Thursday, September 27, 2012

Sexy Astronomers of History [No. 5]

Collect 'em all!

Tycho Ottesen Brahe
(Dec 14, 1546 – Oct 24, 1601)
Birthplace:  Scania, Denmark (modern-day Sweden)
Culture-shaping contribution:  A Danish nobelmen with a gift for math, Brahe shattered the idea of a fixed celestial realm. By building on the work of Copernicus and Ptolemy, and making accurate observations without a telescope, Brahe proved that comets, supernovae were not atmospheric disturbances, but astronomical phenomena happening well beyond the Earth and moon's orbits.
Fun fact:  At a wedding dance on December 19, 1566, Brahe argued with a cousin regarding a math problem (!) -- it escalated into a duel during which Brahe's nose was cut off. For the remainder of his life, he wore a false nose, likely made of copper, glued to his face. It is unknown if Brahe ever got busy in a Burger King bathroom.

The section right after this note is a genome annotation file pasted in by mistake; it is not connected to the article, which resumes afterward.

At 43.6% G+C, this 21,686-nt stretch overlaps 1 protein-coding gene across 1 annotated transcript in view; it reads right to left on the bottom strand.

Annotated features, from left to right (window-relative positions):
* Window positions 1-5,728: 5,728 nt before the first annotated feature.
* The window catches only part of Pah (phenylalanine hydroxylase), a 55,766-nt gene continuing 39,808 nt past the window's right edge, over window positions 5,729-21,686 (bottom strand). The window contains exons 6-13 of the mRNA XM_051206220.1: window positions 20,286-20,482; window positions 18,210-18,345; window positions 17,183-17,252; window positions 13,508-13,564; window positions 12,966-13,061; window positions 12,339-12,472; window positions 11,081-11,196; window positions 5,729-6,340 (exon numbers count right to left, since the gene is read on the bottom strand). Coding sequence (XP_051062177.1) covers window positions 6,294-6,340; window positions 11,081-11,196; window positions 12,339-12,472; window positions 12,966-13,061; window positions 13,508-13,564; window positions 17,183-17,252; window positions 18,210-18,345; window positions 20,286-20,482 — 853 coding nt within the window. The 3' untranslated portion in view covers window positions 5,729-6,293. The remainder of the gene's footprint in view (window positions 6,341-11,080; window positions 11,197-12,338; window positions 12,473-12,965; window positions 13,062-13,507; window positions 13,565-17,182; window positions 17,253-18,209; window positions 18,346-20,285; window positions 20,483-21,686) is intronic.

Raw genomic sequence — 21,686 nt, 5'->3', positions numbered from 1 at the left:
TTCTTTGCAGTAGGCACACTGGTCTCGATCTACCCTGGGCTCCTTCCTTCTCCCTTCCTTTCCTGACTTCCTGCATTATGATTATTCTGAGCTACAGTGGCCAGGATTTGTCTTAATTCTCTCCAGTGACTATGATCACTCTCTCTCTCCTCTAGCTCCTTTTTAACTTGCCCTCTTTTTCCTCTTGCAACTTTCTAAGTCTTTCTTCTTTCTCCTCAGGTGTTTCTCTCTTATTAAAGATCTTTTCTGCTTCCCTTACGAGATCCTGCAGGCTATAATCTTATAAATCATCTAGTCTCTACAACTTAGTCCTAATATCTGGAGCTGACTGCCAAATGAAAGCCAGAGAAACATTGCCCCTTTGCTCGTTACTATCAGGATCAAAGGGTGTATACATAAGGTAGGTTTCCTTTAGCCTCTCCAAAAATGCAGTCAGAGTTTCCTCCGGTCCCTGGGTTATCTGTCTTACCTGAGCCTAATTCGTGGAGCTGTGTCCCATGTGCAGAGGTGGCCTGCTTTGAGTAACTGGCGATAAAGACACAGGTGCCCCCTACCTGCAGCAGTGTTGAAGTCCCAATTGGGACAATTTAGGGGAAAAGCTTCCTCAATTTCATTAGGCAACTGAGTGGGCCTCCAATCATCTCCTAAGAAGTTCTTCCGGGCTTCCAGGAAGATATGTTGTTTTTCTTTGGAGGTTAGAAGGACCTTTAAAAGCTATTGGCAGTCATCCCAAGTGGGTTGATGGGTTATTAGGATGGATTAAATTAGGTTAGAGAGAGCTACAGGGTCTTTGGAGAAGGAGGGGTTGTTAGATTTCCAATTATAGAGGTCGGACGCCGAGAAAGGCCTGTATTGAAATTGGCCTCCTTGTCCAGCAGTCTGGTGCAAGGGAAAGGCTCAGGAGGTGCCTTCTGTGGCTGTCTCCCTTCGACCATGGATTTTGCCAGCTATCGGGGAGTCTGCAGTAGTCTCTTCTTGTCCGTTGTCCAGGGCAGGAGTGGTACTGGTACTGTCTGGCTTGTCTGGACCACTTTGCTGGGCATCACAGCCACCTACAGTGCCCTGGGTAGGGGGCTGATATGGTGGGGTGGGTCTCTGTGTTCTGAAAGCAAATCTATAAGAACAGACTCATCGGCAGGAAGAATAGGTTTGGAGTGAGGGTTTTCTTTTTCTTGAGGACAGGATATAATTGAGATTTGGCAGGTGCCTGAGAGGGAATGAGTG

Bonus fun fact:  Brahe also had a pet moose that met a tragic end. Ah, the pasttimes of the wealthy.

Wednesday, September 26, 2012

Sexy Astronomers of History [No. 4]

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Carl Edward Sagan
(Nov 9, 1934 – Dec 20, 1996)
Birthplace:  (Brookly, NY, United States)
Culture-shaping contribution:  Made astronomy, astrophysics and cosmology appealing to the masses via his unequalled educational television series Cosmos, based on his book of the same name. Is also responsible for the Baloney Detection Kit, an invaluable guide to testing arguments.
Fun fact:  Wrote an essay on the benefits of smoking cannabis for a 1971 book Marihuana Reconsidered. Sagan, using the pseudonym "Mr. X", claimed his use of the drug had not only enhanced sensual and intellectual experiences but had also inspired some of his works. Mr. X's true identity was revealed shortly after Sagan's death.